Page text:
Show Summary Details

Page of

PRINTED FROM OXFORD HANDBOOKS ONLINE (www.oxfordhandbooks.com). © Oxford University Press, 2018. All Rights Reserved. Under the terms of the licence agreement, an individual user may print out a PDF of a single chapter of a title in Oxford Handbooks Online for personal use (for details see Privacy Policy and Legal Notice).

date: 25 August 2019

Abstract and Keywords

In one of the most moving acts of his reign, when Charlemagne decided to collect a great library to build up the palace school of his court in Aachen, he did so first by bringing over from England a person, Alcuin of York. Alcuin in turn collected a group of scholars about him, to form the palace school and thus to create the palace library. Of course they brought books with them, but mostly they brought their learning, stored away in the treasuries of their memories. In doing so, Charlemagne, wittingly or not, was realizing an antique and early Christian trope (and reality) that one finds articulated in Jerome and in Cassiodorus, among others — that of the learned person as a living library, one who makes for him- or herself a mental chest of memorized texts and materials, which are then always ready as a reference and meditation tool. Two questions at once present themselves. Most intriguing perhaps is how one might go about making oneself into a library (whether of Christ or not). But this question depends on a prior one: why would want to make oneself into a library? The bulk of this article is concerned with the question of how, but it first addresses the question of why. A common explanation of ‘why>’ is that oral societies rely on memory because they lack access to writing and written sources.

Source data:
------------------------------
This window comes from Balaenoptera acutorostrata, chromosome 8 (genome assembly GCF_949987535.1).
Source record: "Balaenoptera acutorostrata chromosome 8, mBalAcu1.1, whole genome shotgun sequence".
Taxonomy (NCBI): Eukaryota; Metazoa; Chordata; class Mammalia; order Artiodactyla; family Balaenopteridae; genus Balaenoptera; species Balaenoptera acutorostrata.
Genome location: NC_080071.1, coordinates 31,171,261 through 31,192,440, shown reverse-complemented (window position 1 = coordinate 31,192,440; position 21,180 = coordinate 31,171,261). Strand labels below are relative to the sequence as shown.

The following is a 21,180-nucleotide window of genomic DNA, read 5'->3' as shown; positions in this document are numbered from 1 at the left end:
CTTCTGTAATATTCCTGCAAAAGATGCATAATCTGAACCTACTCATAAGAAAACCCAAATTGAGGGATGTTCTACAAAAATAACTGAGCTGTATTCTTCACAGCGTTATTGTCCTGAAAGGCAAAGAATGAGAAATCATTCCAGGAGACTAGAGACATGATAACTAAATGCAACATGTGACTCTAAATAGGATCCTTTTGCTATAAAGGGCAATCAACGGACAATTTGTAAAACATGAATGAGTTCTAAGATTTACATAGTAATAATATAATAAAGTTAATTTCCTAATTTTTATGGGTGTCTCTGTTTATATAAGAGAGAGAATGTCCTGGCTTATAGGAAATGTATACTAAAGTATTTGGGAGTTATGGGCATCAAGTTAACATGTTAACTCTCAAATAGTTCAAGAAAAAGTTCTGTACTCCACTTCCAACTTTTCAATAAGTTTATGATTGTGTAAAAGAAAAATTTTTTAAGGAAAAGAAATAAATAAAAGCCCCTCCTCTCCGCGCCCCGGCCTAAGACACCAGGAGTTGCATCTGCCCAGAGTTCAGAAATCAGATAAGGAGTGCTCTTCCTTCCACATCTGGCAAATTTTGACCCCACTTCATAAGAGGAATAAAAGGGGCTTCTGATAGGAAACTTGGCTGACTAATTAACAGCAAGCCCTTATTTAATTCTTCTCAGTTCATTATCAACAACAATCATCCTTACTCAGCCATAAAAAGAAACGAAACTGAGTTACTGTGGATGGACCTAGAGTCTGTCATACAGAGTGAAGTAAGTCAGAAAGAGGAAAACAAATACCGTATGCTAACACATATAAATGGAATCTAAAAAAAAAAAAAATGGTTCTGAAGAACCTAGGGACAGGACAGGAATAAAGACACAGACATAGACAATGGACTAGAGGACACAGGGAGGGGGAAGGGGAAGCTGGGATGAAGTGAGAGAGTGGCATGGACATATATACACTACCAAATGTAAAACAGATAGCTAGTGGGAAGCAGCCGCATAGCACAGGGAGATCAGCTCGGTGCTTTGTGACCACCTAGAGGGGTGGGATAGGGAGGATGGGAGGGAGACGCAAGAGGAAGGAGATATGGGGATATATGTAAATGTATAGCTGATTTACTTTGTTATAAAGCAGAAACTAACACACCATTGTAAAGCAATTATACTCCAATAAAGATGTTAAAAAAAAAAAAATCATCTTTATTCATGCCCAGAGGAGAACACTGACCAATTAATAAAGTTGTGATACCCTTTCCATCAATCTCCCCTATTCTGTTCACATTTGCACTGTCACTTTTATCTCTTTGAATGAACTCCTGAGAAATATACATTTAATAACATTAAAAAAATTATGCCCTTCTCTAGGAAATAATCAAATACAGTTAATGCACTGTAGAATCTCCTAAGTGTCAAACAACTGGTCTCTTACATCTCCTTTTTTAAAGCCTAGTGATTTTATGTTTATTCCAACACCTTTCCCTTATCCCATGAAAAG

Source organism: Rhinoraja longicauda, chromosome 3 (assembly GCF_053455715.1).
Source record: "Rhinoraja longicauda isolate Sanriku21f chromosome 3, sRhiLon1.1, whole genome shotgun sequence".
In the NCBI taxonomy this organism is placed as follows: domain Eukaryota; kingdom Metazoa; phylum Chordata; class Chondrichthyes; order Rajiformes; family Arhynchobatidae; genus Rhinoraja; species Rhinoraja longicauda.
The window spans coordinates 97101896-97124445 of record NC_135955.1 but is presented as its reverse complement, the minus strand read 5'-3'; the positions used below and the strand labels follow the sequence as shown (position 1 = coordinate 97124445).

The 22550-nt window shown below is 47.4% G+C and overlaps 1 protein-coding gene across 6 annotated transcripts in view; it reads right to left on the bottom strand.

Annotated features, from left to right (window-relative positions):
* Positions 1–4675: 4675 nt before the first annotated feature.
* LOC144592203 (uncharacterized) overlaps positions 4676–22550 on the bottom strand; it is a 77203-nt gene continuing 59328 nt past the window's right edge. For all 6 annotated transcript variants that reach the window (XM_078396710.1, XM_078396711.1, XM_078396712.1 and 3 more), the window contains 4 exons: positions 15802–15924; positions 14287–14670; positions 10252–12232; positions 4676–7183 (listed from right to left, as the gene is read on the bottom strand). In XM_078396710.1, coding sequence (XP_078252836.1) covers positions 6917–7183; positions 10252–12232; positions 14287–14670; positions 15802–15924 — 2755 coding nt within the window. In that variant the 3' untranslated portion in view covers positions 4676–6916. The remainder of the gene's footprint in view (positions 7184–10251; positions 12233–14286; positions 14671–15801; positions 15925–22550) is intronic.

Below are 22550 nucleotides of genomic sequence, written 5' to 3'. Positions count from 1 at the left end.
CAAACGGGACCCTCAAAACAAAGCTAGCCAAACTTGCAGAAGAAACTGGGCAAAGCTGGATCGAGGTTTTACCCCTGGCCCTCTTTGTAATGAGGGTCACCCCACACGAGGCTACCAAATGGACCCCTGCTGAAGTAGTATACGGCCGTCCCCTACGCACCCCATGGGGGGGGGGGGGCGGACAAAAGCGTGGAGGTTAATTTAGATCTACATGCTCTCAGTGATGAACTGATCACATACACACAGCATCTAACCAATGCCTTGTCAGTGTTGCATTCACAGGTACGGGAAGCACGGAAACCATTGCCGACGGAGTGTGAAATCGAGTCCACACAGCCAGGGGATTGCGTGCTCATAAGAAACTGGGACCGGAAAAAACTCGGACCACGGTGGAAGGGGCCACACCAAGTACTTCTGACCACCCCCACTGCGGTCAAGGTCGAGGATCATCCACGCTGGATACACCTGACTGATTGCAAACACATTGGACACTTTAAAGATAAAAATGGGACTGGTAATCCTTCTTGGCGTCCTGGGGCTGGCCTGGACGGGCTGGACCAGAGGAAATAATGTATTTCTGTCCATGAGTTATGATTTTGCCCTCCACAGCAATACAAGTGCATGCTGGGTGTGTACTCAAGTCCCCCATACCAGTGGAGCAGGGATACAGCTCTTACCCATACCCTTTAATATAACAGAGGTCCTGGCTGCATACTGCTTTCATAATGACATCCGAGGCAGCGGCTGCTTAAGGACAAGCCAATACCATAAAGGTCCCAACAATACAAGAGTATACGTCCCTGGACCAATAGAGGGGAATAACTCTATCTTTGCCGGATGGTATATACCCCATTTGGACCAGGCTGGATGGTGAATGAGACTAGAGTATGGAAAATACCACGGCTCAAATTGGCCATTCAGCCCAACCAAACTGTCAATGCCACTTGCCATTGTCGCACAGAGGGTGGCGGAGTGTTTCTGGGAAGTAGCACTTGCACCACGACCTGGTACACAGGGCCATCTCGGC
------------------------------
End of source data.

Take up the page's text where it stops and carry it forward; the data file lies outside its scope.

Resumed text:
Keywords: Charlemagne, Alcuin of York, library, Jerome, Cassiodorus

Access to the complete content on Oxford Handbooks Online requires a subscription or purchase. Public users are able to search the site and view the abstracts and keywords for each book and chapter without a subscription.

Please subscribe or login to access full text content.

If you have purchased a print title that contains an access token, please see the token for information about how to register your code.

For questions on access or troubleshooting, please check our FAQs, and if you can''t find the answer there, please contact us.